that as of OpenBSD 6.5, you
can no longer start an X session using startx as a user, you have to
enable xenodm to start an X session.
As root add some lines to
/etc/rc.conf.local to enable power management
apmd) so that you can use Fn-F4 to suspend your thinkpad,
and to enable the graphical log-in manager
is an OpenBSD fork of the venerable
# nano /etc/rc.conf.local multicast_host=YES # Some avahi shenanigans apmd_flags="-A" # Laptop power saving xenodm_flags="" # Starts xenodm graphical login pkg_scripts="messagebus" # Enables dbus/ConsoleKit stuff
Then as user add an
.xsession file with
a line that will start consolekit so that you can shutdown &c from
$ cat .xsession exec ck-launch-session startxfce4
From OpenBSD 6.5, you need to add your user to the operator group to be able to shutdown from within xfce4...
# usermod -G operator $USER
...where you replace $USER with the name of your user account.
My Thinkpad L440 has 8Gb of RAM. Firefox (and Chromium) like lots of
RAM. By default, OpenBSD enforces limits on the largest amount of RAM
that a user level program can use to around 1.5Gb, and if it exceeds
that limit, the OOM killer will terminate the process. Your user will be
part of the
staff group and you can edit
/etc/login.conf to increase the default limit. Mine is set as
# # Staff have fewer restrictions and can login even when nologins are set. # staff:\ :datasize-cur=4096M:\ :datasize-max=infinity:\ :maxproc-max=512:\ :maxproc-cur=256:\ :ignorenologin:\ :requirehome@:\ :tc=default:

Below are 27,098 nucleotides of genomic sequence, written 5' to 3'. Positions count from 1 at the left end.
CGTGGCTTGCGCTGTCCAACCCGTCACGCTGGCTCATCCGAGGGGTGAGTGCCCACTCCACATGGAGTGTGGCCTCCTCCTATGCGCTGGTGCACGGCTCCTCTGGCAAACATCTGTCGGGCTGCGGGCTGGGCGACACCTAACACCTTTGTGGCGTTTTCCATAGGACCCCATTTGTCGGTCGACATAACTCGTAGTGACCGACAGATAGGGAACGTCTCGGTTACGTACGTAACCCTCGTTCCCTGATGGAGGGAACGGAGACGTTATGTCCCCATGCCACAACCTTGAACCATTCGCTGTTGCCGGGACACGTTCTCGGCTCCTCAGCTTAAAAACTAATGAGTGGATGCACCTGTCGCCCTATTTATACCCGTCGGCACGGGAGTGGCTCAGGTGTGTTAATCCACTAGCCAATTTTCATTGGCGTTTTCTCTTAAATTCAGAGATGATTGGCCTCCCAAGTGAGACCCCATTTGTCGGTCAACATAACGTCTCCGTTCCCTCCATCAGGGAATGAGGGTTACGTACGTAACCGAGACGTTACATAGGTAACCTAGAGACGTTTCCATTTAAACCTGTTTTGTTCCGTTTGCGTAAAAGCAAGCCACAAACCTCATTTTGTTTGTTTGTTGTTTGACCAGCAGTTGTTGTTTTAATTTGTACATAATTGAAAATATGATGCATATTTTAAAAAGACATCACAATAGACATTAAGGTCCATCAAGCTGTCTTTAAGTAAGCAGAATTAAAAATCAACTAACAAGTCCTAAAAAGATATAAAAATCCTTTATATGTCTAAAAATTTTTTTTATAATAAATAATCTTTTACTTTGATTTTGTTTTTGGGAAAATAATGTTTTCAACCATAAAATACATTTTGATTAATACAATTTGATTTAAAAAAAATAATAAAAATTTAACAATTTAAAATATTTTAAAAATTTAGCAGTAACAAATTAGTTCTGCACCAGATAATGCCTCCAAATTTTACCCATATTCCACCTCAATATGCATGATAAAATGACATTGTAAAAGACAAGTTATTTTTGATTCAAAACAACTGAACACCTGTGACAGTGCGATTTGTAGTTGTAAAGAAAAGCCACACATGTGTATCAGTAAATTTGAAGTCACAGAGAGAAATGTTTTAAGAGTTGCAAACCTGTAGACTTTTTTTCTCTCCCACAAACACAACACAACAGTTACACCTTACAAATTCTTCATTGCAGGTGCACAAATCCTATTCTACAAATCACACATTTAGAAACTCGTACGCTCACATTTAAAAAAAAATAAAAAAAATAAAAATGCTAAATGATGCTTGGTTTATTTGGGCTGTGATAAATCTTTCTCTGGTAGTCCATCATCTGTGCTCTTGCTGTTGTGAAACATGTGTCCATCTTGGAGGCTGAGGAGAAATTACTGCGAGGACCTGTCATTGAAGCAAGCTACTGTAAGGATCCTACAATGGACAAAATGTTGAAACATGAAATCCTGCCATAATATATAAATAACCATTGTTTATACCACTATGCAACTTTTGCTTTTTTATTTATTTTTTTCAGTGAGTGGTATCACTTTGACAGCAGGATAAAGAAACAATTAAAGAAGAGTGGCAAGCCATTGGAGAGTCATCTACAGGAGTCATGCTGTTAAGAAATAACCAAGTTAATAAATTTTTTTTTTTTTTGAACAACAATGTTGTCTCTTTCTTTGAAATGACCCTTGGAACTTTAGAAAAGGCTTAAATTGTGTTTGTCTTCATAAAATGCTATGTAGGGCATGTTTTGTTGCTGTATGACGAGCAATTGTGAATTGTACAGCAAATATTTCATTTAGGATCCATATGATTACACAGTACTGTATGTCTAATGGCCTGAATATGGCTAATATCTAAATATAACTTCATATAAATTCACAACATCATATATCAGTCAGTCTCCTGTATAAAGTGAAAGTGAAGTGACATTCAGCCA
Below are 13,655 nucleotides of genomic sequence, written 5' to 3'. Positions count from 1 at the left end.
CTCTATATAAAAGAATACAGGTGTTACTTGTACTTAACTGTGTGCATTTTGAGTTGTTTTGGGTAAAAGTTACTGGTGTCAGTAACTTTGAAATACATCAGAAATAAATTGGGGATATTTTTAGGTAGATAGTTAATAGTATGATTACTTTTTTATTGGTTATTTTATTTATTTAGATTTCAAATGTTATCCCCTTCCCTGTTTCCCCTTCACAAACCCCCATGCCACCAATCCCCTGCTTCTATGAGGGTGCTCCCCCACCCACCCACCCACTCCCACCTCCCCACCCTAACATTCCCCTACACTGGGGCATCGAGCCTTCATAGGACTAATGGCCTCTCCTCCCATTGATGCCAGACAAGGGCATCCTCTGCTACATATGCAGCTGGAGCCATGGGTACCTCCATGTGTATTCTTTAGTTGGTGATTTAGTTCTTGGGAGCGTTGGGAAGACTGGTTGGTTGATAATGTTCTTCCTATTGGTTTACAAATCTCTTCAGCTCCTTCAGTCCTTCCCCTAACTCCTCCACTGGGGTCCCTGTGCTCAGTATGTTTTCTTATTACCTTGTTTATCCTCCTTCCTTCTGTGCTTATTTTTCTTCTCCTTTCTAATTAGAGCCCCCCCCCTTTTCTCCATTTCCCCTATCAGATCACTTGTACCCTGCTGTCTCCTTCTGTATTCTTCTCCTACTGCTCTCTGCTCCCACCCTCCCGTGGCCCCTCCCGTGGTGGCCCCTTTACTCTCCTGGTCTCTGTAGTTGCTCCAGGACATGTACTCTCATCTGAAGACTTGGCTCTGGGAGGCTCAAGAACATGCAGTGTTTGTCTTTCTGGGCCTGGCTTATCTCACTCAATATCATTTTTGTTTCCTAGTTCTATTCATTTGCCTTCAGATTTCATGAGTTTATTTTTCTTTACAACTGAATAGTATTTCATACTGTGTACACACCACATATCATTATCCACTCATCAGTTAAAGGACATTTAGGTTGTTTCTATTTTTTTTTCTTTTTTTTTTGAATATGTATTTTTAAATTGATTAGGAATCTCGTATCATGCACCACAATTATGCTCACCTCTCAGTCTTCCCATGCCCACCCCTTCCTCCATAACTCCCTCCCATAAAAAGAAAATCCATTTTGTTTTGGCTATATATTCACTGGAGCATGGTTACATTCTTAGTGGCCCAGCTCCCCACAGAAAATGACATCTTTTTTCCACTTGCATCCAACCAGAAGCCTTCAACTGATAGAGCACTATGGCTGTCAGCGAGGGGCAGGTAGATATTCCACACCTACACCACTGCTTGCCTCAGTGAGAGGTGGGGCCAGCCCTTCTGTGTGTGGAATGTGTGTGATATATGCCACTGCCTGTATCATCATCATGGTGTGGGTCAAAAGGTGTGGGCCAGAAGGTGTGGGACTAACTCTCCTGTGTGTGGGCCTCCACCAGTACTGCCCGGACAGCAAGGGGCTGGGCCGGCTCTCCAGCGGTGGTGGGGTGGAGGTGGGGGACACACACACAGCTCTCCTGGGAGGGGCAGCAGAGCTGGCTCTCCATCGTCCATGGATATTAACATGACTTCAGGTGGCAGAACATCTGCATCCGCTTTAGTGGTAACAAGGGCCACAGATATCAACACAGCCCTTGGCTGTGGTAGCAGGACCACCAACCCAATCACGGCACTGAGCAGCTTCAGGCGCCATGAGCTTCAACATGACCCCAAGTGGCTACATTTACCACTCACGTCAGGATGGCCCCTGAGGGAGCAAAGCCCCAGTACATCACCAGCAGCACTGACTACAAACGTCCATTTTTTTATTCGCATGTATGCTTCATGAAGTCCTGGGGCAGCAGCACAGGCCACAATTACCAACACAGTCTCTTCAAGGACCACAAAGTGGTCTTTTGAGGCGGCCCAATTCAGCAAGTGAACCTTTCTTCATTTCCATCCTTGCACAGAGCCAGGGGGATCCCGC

Reboot and you'll get the xenodm login greeter. When you log in, Xfce4 will ask you to specify a layout, and then show you the desktop.
/etc/doas.confto allow user mounting of an external USB stick
Background reading: OpenBSD FAQ sections 10 (doas), 14 (File Systems Intro)
as well as
man doas and
You must use
doas and a few lines in
/etc/doas.conf to allow user mounting of USB sticks. My
/etc/doas.conf file looks like this...
$ cat /etc/doas.conf # http://daemonforums.org/showthread.php?t=9774 permit nopass keith as root cmd mount permit nopass keith as root cmd umount
Then you can mount a USB stick like this...
$ mkdir ~/usb # make a directory to mount to $ doas mount /dev/sd1i /home/keith/usb # mounts my USB on ~/usb
The mount command tells me what partitions and disks are mounted...
$ mount /dev/sd0a on / type ffs (local) /dev/sd0k on /home type ffs (local, nodev, nosuid) /dev/sd0d on /tmp type ffs (local, nodev, nosuid) /dev/sd0f on /usr type ffs (local, nodev) /dev/sd0g on /usr/X11R6 type ffs (local, nodev) /dev/sd0h on /usr/local type ffs (local, nodev, wxallowed) /dev/sd0j on /usr/obj type ffs (local, nodev, nosuid) /dev/sd0i on /usr/src type ffs (local, nodev, nosuid) /dev/sd0e on /var type ffs (local, nodev, nosuid) /dev/sd1i on /home/keith/usb type msdos (local, uid=1000, gid=1000)